Prescription for Nutritional Healing,
by James F. Balch, M.D. and Phyllis A. Balch, C.N.
For many years now, controversy has raged over whether fluoride should be added to drinking water. As early as 1961, as recorded in the Congressional Record, fluoride was exposed as a lethal poison in our nation’s water supply. Proponents say that fluoride occurs naturally and helps develop and maintain strong bones and teeth. Opponents to fluoridation contend that when fluoridated water is consumed regularly, toxic levels of fluorine, the poisonous substance from which fluoride is derived, build up in the body, causing irreparable harm to the immune system. The Delaney Congressional additives and other substances in the food supply, has stated that “fluoridation is mass medication without parallel in the history of medicine.”
Meanwhile, no convincing scientific proof has ever been generated that fluoridated water makes for stronger bones and teeth. It is known, however, that chronic fluoride use results in numerous health problems, including osteoporosis and osteomalacia, and also damages teeth, and leaves them mottled. The salts used to fluoridate our nation’s water supply, sodium fluoride and fluorosalidic acid, are industrial byproducts that are never found in nature. They are also notoriously toxic compounds, so much so that they are used in rat poison and insecticides. The naturally occurring form of fluoride, calcium fluoride, is not toxic, but this form of fluoride is not used to fluoridate water.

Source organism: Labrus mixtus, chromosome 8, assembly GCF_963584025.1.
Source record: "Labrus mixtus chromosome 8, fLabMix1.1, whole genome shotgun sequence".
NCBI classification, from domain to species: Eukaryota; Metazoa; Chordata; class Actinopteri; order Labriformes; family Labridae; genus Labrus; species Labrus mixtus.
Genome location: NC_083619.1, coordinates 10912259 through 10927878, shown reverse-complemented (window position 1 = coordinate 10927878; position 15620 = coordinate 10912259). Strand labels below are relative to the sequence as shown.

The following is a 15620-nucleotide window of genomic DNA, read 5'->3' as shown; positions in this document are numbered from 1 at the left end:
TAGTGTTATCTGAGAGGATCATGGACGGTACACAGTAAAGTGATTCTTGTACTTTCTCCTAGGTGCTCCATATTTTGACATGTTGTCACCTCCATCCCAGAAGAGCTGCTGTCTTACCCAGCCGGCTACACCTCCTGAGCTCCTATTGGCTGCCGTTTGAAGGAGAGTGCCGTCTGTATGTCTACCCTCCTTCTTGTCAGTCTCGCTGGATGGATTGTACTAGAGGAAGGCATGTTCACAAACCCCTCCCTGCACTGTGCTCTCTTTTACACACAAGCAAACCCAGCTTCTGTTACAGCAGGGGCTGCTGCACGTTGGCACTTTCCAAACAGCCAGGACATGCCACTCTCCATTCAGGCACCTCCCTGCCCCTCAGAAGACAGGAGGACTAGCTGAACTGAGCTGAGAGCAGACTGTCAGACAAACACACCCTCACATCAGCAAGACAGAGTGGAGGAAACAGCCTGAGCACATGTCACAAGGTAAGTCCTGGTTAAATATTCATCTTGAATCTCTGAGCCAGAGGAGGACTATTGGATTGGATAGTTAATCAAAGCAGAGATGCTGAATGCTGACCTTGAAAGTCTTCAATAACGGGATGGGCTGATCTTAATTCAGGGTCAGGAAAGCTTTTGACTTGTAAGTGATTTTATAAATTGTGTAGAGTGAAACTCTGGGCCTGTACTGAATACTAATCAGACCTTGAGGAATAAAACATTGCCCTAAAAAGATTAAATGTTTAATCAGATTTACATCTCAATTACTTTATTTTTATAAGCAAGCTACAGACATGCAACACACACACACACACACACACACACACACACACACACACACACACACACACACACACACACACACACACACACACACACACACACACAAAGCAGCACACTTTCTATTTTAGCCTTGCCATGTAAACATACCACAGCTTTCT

Today, more than half the cities in the United States fluoridate their water supplies. In many states, it is required. Although many ailments and disorders, including Down Syndrome, mottled teeth and cancer, have been linked to fluoridated water, fluoridation has become the standard rather than the exception.
The fluoride added to tap water can be a problem. Individuals have different levels of tolerance for toxins such as fluoride. In addition, many water sources have levels of fluoride higher than one part per million, the level generally recognized as safe and originally set as the acceptable limit by the EPA. After the EPA learned that water in many towns had natural fluoride levels much higher than this, the permissible fluoride limit was raised–quadrupled, in fact, to 4 parts per million. And this is an addition to fluoride encountered from other sources. Fluoride is the thirteenth most widely distributed element on the earth, so it can turn up just about anywhere; in vegetables and meats, for example. Since so many local supplies are fluoridated, there is a good chance that virtually any packaged food product made with water, such as soft drinks and reconstituted juices, contains fluoride. Additional fluorides are widely used in toothpaste products, so it is easy to see how many Americans may be digesting excessive amounts of this potentially toxic substance.
If your tap water contains fluoride, and you wish to remove it, you can use a reverse osmosis, distillation or activated alumina filtration system to eliminate almost all of the fluoride from your water.